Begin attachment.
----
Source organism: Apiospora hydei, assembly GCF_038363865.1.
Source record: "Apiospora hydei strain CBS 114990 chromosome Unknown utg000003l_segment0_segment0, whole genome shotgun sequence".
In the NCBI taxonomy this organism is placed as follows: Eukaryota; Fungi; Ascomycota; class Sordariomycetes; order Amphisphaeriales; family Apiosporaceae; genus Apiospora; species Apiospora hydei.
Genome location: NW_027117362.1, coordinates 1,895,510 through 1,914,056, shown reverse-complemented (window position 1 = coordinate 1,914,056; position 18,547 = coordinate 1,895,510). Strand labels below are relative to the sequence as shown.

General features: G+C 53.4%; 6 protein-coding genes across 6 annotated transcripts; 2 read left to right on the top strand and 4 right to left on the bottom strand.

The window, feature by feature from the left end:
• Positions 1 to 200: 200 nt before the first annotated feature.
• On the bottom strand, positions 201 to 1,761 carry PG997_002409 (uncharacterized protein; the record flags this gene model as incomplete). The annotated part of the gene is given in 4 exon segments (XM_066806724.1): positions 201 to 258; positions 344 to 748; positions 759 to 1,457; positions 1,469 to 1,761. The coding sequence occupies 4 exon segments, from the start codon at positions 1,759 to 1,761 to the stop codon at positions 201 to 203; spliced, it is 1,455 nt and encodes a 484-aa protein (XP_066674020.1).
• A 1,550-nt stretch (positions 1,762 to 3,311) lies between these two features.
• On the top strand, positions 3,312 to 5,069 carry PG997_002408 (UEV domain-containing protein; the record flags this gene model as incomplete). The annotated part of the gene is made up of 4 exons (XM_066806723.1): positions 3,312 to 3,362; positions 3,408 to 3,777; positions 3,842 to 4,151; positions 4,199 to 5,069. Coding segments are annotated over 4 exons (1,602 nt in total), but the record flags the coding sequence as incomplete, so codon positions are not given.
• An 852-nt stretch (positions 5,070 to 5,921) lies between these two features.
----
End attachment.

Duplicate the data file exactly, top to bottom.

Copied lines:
Source organism: Apiospora hydei, assembly GCF_038363865.1.
Source record: "Apiospora hydei strain CBS 114990 chromosome Unknown utg000003l_segment0_segment0, whole genome shotgun sequence".
In the NCBI taxonomy this organism is placed as follows: Eukaryota; Fungi; Ascomycota; class Sordariomycetes; order Amphisphaeriales; family Apiosporaceae; genus Apiospora; species Apiospora hydei.
Genome location: NW_027117362.1, coordinates 1,895,510 through 1,914,056, shown reverse-complemented (window position 1 = coordinate 1,914,056; position 18,547 = coordinate 1,895,510). Strand labels below are relative to the sequence as shown.

General features: G+C 53.4%; 6 protein-coding genes across 6 annotated transcripts; 2 read left to right on the top strand and 4 right to left on the bottom strand.

The window, feature by feature from the left end:
• Positions 1 to 200: 200 nt before the first annotated feature.
• On the bottom strand, positions 201 to 1,761 carry PG997_002409 (uncharacterized protein; the record flags this gene model as incomplete). The annotated part of the gene is given in 4 exon segments (XM_066806724.1): positions 201 to 258; positions 344 to 748; positions 759 to 1,457; positions 1,469 to 1,761. The coding sequence occupies 4 exon segments, from the start codon at positions 1,759 to 1,761 to the stop codon at positions 201 to 203; spliced, it is 1,455 nt and encodes a 484-aa protein (XP_066674020.1).
• A 1,550-nt stretch (positions 1,762 to 3,311) lies between these two features.
• On the top strand, positions 3,312 to 5,069 carry PG997_002408 (UEV domain-containing protein; the record flags this gene model as incomplete). The annotated part of the gene is made up of 4 exons (XM_066806723.1): positions 3,312 to 3,362; positions 3,408 to 3,777; positions 3,842 to 4,151; positions 4,199 to 5,069. Coding segments are annotated over 4 exons (1,602 nt in total), but the record flags the coding sequence as incomplete, so codon positions are not given.
• An 852-nt stretch (positions 5,070 to 5,921) lies between these two features.